The Winter Vault Hardcover – Mar 31 2009
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"Profound loss, desolation and rebuilding are the literal and metaphoric themes of Michaels's exquisite second novel (after Fugitive Pieces)…. A tender love story set against an intriguing bit of history is handled with uncommon skill."
— Publishers Weekly (Starred Review)
"Has it been worth the wait? It has. . . . Anne Michaels, in short, is back. "
— Globe and Mail
"A tender love story set against an intriguing bit of history is handled with uncommon skill."
— Publishers Weekly (starred review)
"A major achievement. . . . "
— NOW magazine (Four Ns)
"Literature is all the better for it."
— The New York Times
"The anticipation, more than a decade in the building, has been eager, the recent buzz intense. And if McClelland & Stewart sees The Winter Vault, its new novel from Anne Michaels, as the publishing event of the season, there is vibrant and compelling justification. . . . "
— Ottawa Citizen
About the Author
Anne Michaels’s first novel was the award-winning, internationally bestselling Fugitive Pieces. Its prizes include a Lannan Literary Award for Fiction, the Chapters/Books in Canada First Novel Award, the Guardian Fiction Award, and the Orange Prize for Fiction. She is also the author of three highly acclaimed poetry collections. She lives in Toronto.See all Product Description
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Top Customer Reviews
But in the second half of the book, too many characters are introduced and the flowery text is hard to follow and frustrating. I slogged through the second half of the book. Overall, disappointing due to the book's annoying second half.
The story is set in the 1960‘s during the building of the St. Lawrence Seaway and later the Aswan dam in Egypt. One of the lead characters, Avery, is a civil engineer working on dismantling the sacred architecture of the Abu Simbel temple and moving it to higher ground. His new wife Jean accompanies him.
In a memorable passage, Avery paints watercolour landscapes on the bare white skin of Jean’s back on board the deck of a houseboat on the Nile. The image echoes the opening sentence of the book: “Perhaps we painted on our own skin, with ochre and charcoal, long before we painted on stone.”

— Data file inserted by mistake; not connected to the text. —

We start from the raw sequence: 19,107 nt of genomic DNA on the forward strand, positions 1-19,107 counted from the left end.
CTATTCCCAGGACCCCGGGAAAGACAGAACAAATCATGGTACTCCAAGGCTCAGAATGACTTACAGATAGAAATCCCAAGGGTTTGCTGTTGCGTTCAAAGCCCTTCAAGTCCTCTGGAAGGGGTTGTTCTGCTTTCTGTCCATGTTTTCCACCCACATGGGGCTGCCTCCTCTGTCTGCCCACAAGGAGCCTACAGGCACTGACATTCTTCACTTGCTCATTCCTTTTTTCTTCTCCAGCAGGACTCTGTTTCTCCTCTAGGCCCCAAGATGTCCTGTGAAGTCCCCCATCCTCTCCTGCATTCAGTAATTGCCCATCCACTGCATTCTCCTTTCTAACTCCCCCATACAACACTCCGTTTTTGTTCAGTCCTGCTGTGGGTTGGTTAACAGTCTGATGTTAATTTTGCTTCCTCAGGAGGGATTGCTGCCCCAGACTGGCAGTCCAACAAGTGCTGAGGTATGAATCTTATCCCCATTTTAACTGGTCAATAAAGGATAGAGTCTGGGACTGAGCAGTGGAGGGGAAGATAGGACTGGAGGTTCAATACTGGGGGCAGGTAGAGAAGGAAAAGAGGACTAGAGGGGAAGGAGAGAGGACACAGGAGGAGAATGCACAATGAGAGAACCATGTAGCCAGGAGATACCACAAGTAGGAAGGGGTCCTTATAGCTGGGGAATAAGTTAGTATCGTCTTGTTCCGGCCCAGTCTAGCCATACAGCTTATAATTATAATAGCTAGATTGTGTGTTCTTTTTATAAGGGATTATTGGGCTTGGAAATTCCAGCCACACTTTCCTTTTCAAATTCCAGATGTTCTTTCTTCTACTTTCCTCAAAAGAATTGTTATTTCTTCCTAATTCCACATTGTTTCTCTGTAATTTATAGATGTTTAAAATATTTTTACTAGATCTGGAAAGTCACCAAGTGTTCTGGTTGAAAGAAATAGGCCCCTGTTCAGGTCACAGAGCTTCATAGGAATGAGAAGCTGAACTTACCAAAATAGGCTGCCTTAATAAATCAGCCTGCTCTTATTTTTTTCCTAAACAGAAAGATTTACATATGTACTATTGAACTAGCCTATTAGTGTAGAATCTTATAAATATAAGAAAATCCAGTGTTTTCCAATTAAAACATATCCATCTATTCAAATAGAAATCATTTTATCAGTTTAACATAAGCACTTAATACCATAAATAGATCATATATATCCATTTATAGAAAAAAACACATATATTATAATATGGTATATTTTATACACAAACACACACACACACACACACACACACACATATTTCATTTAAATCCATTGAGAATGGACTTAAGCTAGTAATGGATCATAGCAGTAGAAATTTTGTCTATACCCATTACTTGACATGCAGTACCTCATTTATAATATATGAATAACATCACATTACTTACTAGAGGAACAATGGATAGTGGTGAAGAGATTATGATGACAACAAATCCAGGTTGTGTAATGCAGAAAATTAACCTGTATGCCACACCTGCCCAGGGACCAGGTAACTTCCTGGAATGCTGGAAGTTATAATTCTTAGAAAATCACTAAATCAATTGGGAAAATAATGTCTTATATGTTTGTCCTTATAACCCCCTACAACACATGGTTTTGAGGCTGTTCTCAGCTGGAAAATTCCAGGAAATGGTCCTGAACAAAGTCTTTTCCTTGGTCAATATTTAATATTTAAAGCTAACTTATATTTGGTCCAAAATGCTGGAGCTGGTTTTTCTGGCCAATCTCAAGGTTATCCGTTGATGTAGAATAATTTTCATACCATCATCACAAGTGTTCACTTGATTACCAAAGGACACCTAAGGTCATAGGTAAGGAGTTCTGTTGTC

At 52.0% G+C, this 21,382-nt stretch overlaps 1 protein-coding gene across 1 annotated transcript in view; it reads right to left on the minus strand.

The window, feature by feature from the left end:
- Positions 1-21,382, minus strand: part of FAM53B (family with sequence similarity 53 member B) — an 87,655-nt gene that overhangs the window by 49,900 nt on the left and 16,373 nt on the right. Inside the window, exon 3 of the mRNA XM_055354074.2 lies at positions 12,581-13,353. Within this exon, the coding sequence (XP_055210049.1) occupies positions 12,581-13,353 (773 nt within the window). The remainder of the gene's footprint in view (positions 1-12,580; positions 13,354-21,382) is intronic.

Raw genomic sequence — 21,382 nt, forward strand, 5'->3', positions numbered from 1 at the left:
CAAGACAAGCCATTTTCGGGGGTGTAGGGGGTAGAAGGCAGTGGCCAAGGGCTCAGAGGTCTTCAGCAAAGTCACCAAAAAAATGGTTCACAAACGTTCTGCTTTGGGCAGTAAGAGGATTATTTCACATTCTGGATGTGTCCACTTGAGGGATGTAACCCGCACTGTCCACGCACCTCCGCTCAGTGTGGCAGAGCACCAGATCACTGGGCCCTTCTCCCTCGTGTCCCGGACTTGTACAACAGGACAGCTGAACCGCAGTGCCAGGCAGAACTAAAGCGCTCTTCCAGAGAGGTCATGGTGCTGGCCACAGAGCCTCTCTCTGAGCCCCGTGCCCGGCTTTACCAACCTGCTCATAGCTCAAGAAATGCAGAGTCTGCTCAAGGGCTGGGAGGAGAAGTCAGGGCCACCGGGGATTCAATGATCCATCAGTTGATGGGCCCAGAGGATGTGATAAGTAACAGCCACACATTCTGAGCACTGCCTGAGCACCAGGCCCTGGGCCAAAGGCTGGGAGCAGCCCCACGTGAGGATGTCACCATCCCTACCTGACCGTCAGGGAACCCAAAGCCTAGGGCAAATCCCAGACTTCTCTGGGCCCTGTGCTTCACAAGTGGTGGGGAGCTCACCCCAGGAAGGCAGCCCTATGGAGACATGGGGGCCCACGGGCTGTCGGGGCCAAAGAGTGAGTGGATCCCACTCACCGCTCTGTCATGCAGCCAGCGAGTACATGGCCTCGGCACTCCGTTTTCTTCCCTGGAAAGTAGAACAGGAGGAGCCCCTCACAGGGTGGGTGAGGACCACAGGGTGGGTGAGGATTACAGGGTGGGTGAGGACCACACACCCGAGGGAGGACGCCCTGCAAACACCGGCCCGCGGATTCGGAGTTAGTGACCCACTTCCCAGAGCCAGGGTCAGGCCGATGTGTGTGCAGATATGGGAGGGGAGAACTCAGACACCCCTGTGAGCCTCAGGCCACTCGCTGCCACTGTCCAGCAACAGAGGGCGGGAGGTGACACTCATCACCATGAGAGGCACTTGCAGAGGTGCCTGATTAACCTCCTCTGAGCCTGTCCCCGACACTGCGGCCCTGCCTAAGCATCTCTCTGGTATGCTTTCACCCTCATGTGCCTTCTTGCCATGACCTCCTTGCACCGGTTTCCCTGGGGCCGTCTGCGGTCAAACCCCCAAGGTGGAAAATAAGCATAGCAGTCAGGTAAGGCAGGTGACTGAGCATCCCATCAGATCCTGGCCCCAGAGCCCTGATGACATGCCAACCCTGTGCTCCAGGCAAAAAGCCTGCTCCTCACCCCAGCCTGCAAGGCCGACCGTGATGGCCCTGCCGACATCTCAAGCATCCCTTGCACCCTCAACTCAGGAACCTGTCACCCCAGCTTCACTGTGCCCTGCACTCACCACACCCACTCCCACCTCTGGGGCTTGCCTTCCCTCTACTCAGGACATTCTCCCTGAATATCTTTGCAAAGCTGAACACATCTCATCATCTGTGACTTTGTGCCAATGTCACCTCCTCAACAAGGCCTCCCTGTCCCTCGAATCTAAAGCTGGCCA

The Winter Vault is a book about loss and dispossession and the inevitable loneliness of the human condition. But it’s also about individuals finding each other against all odds.
The book is in 3 sections which have little to do with each other so it could possibly have been split into 3 short stories.
Didn't see much of the male character Avery who as an engineer in crisis could have been extremely interesting.
If you want a long slow summer read, then enjoy this book
The story begins in 1964 when the ancient Abu Simbel temple complex in Upper Egypt needed to be carved up and moved block by block, through a complicated process, to higher ground, to protect it from the impending flood waters of the dam. Avery Escher, a British engineer, is overseeing this delicate operation. His relevant experience stems from his training through his father during the construction of the St. Lawrence Seaway. Avery is a practical, forward looking man, who can only imagine positive change emerging from such major redesigning efforts. His young wife Jean, having grown up in this region of Canada, had a different perspective on the project, and as a result is less convinced of the potential benefits of change for the affected people. She is also concerned with the need to preserve what was there, such as the local flora and fauna.
What brought those two very different people together, other than some parallel aspects in their personal lives?Read more ›
Although, the novel is somewhat reminiscent of her other fictional masterpiece, 'The Winter Vault' is interwoven in such eloquent, passionate, and beautiful language that reading it almost seems like an intrusion to the melancholic, isolated, and beautifully flawed characters.
Due to a move, this book took its sweet time to get to me, but the wait was well worth it. Michaels' voice is ebullient, richly evocative, and still manages to be self-deprecating at times.
Most recent customer reviews
I chose this because of the Lost Villages/St. Lawrence Seaway project content as I live in the Lost Viilages area. I began to read it twice the first time only a few chapters. Read morePublished on Dec 29 2012 by oldgirl
Do not waste your time. Its very boring. I could only get throught 1/3 of the book.Published on May 21 2010 by Tracy
I love Fugitive Pieces and was so looking forward to Anne Michaels' next book. In the event I am sad to say that I found it barely readable. Read morePublished on May 17 2010 by Katy Jurado
I loved Fugitive Pieces, but did not like this book. Yes, her writing is beautiful, poetic, etc. I appreciate that. Read morePublished on May 17 2010 by J